The bathroom. I couldn’t believe we were talking about the bathroom during my teacher evaluation last year. I thought I had a great plan for using the bathroom. My kindergarten students could use it one at a time. If we were together at the carpet, it wasn’t the best time to use the bathroom, and I had discouraged it early in the year. We had a minilesson on how to figure out if the bathroom was free to use. The best time to use the bathroom was any time away from the carpet during independent, partner, or small-group work. I didn’t want my students missing minilessons or read-alouds, which we typically do as a whole group to launch a workshop.
As I reflected on my teacher evaluation post-conference, I had an unsettling feeling and needed to figure out why my students were frequently using the bathroom. My students were missing instruction and weren’t engaged in their learning. I found myself taking the easy way out and telling myself, “Well, they are young and need to use the bathroom.”
When I reflected a little bit longer, I realized my minilessons and the discussions that would blossom from our learning were taking too long. My students needed to get up and move. I considered the organization of the day and was reminded that a minilesson should be just that: a small amount of time with a clear purpose to propel student learning and thinking. Gail Boushey and Joan Moser in The Daily 5 remind teachers, “The average number of years our children are in age parallels the average number of minutes they can maintain attention during direct instruction.” When I read this quote, it really put in perspective how long my students should be asked to focus. I needed to teach in smaller chunks, six to seven minutes at most, and include more brain breaks.
I also looked at brain research. Several articles I found suggested doing an activity to recapture the students’ attention, exercising, and aligning the activity to learning. When I use a book for a brain break, students are reading for craft and structure first. To begin moving, students need to interpret words and phrases as they are used. They are also quick to pick out text patterns. Brain-break books foster student conversations and collaboration as students change their movements to be similar to or different from each other.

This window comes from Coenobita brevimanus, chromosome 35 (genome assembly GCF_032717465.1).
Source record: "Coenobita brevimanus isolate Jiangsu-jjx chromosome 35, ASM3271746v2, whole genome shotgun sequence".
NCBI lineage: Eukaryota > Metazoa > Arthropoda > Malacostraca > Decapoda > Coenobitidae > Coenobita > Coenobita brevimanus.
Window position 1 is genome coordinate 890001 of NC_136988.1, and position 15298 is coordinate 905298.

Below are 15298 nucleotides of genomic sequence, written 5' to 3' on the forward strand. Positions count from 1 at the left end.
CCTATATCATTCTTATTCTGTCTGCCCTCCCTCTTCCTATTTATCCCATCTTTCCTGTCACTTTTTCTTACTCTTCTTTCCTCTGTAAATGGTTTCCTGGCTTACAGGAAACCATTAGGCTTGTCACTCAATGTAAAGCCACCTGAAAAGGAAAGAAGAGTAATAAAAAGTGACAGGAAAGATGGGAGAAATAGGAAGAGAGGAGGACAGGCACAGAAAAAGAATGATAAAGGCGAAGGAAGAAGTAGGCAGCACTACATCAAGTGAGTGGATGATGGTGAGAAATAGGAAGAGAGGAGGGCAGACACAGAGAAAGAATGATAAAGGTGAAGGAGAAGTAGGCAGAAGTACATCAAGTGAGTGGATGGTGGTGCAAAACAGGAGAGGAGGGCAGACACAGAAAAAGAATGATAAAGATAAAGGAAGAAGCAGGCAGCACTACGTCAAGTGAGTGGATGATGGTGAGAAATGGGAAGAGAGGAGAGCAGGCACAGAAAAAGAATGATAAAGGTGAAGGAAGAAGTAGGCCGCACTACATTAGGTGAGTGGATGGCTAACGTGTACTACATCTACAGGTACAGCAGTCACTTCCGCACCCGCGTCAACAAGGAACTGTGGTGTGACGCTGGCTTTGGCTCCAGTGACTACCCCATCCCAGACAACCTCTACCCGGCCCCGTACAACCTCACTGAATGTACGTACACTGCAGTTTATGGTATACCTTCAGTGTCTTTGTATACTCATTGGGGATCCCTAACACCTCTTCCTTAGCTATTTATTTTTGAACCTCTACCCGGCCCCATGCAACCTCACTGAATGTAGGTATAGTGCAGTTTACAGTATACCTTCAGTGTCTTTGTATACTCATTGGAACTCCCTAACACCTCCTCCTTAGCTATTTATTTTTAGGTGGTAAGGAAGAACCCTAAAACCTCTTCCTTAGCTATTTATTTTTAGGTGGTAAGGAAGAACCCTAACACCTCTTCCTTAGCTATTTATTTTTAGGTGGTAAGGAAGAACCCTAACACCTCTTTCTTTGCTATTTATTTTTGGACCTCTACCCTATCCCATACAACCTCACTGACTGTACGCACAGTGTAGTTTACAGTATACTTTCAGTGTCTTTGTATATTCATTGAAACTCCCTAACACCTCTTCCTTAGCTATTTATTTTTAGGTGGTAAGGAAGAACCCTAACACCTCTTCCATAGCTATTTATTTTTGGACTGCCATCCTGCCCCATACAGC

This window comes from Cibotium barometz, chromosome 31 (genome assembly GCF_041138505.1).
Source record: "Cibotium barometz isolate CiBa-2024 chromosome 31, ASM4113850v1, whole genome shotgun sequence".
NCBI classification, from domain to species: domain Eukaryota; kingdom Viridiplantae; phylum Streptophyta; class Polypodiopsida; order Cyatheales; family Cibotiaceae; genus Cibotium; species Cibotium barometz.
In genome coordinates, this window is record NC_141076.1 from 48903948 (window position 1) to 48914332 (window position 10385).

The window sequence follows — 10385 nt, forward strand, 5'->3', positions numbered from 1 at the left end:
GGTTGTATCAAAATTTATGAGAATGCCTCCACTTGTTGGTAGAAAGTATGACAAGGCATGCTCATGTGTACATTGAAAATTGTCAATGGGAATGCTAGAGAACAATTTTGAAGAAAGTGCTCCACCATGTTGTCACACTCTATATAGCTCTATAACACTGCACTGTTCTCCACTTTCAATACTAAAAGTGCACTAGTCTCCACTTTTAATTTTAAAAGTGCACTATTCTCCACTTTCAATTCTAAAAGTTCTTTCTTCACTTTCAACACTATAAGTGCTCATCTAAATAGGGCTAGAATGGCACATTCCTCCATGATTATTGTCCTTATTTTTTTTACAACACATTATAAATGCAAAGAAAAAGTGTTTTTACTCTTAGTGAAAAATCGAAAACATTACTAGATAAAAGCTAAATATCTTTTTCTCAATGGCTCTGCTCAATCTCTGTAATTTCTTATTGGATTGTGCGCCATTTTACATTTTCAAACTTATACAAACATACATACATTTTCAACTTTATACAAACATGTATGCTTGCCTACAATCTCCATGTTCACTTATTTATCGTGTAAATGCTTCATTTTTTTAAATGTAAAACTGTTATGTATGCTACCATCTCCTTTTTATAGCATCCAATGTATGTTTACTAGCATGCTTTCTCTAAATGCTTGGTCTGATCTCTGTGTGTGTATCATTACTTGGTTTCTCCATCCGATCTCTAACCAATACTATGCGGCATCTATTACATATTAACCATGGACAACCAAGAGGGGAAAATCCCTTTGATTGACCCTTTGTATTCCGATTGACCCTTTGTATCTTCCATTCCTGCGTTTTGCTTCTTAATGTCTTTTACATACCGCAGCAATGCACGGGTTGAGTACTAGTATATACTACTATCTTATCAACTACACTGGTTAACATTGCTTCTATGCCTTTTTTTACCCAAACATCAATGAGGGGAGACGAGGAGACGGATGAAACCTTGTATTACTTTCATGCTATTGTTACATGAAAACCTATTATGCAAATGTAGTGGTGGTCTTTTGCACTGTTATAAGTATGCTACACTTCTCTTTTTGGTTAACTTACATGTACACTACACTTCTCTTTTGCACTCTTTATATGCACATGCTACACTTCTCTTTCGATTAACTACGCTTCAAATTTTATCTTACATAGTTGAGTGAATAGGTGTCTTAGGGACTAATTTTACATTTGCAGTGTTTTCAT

My students have always enjoyed books in which movement is encouraged. I’ll never forget the first time I read From Head to Toe by Eric Carle. Without any prompting, 24 kindergarten students were raising their shoulders, waving their arms, and wriggling their hips just like a crocodile. Over this past year, I began collecting and expanding my list of brain-break books. These books will help our students refocus, continue learning, and enjoy literacy.
How Do You Wokka–Wokka? by Elizabeth Bluemle
A little boy begins his day by asking friends he passes, “How do you wokka-wokka?” Each time a friend shares in words and action how they wokka-wokka, the group grows larger, until the neighborhood has gathered to wokka.
Bounce by Doreen Cronin
Readers are encouraged to try lots of different ways to bounce, and their imaginations will need to be active.
Wiggle by Doreen Cronin
Readers are encouraged to wiggle lots of different things on their bodies as other creatures would.
Stretch by Doreen Cronin
Readers begin stretching their own bodies based on various suggestions from the text and then think about various settings in which they might need to stretch.
If You’re a Monster and You Know It by Rebecca Emberley and Ed Emberley
This book is a fun spin to the familiar tune “If You’re Happy and You Know It.” Students love doing the various monster moves throughout this song.
Frank Was a Monster Who Wanted to Dance by Keith Graves
Frank wants to dance, and shares his journey with various moves to make his dream come true on stage.
The Wheels on the Bus: An Adaptation of the Traditional Song by Maryann Kovalski
Most students know the traditional version of the song “The Wheels on the Bus” and enjoy the variations provided in this book.
Can You Make a Scary Face? by Jan Thomas
This is a perfect book for movement if you don’t have a lot of space. A charming ladybug leads the reader through various facial expressions, and the ending has a surprise to make everyone laugh.
You Are a Lion! and Other Fun Yoga Poses by Taeeun Yoo
A sweet and gentle introduction to various yoga poses with explanations for the name of each pose based on the animal it is named after.